4 Defining Capabilities approach Sen – development as ‘real freedoms’ Human Potentiality = capabilities ‘Functionings’ = realisation in practice Have to involve democracy, autonomy and choice’ in economic and social spheres Need to address equality and discrimination barriers Nussbaum from a feminist angle develops a ‘thick’ concept beyond ‘basic needs’ – realisation of ‘personhood’

5 Differences from Post- structuralism(s) Suspicious of HR as a new ‘grand narrative’ or ‘will to power’ based on enlightenment ‘reason’ Anti-foundational and relativist – just a discourse or political construct If HR tends to be a ‘negative’ and libertarian – eg Foucault, Rose Anti-holistic and social models – eg Lupton Decentring of identity - critique of personhood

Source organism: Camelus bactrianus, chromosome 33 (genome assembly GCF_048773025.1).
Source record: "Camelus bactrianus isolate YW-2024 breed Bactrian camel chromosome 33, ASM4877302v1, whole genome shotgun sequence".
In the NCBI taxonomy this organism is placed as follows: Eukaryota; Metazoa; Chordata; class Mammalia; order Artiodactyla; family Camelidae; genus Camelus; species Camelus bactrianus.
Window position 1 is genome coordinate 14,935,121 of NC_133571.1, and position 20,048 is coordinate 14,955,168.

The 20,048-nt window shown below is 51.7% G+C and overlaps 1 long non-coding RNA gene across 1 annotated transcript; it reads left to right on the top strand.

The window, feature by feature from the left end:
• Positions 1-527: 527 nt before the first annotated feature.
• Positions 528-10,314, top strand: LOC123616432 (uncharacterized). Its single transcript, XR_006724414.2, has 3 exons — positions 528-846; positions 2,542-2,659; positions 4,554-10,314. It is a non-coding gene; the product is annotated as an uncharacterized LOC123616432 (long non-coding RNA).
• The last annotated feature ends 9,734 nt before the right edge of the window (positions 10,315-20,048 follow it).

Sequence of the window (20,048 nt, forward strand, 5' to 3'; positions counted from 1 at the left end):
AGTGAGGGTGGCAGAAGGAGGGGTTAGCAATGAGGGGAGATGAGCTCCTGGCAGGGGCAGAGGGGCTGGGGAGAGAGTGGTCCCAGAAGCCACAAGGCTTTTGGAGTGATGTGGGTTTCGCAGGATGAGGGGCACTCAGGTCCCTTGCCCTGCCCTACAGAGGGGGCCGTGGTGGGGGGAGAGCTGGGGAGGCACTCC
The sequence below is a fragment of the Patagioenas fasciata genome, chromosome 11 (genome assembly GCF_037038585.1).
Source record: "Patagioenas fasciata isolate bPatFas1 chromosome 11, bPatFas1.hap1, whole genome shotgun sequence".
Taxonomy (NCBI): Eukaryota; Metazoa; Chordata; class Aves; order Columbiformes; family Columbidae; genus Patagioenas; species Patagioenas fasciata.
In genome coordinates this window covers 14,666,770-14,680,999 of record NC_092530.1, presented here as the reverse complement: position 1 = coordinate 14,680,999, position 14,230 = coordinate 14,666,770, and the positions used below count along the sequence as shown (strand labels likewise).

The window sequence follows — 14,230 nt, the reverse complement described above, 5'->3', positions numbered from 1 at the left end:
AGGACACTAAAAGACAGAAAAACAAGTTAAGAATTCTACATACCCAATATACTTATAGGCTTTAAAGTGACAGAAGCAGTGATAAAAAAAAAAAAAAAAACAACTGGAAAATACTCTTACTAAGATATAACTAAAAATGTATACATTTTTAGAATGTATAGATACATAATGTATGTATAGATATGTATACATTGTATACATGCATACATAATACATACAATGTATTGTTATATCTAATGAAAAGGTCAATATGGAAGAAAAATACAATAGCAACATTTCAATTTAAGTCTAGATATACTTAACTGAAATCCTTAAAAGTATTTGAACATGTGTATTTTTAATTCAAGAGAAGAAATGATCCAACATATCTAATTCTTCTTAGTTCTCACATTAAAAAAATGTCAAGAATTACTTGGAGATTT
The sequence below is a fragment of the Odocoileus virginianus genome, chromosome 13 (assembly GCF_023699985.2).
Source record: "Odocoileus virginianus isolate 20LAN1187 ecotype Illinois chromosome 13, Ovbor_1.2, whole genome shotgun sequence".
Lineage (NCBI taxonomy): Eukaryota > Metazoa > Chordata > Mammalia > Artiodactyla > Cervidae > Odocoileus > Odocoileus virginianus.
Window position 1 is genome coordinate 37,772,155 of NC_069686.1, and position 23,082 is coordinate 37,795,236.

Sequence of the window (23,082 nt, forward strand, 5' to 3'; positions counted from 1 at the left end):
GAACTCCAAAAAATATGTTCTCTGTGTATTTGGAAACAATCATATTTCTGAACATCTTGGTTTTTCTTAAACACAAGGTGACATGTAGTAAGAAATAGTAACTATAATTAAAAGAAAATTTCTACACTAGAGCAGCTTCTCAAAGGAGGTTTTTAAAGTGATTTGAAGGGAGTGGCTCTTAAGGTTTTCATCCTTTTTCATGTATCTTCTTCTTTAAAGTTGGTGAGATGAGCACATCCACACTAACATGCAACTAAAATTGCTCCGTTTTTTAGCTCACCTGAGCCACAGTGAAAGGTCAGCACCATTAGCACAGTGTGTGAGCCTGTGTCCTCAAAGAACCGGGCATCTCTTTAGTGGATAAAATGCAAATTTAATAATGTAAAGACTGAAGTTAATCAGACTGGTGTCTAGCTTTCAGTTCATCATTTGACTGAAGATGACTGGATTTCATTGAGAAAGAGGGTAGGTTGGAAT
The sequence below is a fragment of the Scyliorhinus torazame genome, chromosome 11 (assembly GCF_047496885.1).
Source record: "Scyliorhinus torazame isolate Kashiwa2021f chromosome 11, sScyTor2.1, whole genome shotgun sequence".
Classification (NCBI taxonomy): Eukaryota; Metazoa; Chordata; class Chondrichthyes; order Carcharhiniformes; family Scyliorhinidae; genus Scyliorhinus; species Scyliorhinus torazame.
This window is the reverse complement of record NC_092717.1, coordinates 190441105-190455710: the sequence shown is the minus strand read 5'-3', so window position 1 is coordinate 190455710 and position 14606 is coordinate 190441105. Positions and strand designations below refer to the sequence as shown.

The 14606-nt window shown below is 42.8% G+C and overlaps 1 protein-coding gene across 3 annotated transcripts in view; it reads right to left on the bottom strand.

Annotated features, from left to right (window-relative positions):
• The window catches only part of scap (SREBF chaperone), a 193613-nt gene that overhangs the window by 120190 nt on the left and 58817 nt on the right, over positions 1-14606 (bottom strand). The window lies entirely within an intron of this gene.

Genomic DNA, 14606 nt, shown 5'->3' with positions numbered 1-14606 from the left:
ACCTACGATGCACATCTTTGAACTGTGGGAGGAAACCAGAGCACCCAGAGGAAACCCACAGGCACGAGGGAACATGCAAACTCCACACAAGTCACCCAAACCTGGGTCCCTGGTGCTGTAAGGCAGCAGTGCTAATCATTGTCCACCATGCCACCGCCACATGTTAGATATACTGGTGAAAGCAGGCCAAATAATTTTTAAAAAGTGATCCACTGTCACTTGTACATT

6 Implications for health and mental health Links to Doyal and Gough – health as a precondition, with autonomy and self direction as a human need WHO definitions, less focus on wellbeing and more on ‘functional’ view of health? (each linked to 2nd and 3 rd waves) Ottawa Charter of health promotion – particularly equality and empowerment principles Rights: (1) to mental health generally and (2) for self- realisation of people experiencing mental/emotional distress Enhance social rights generally and for particular groups and strong legal measures to tackle discrimination Support for a social rather than a medical model – but room for debate about what this means in practice, as ‘needs talk’ can be contested – Nancy Fraser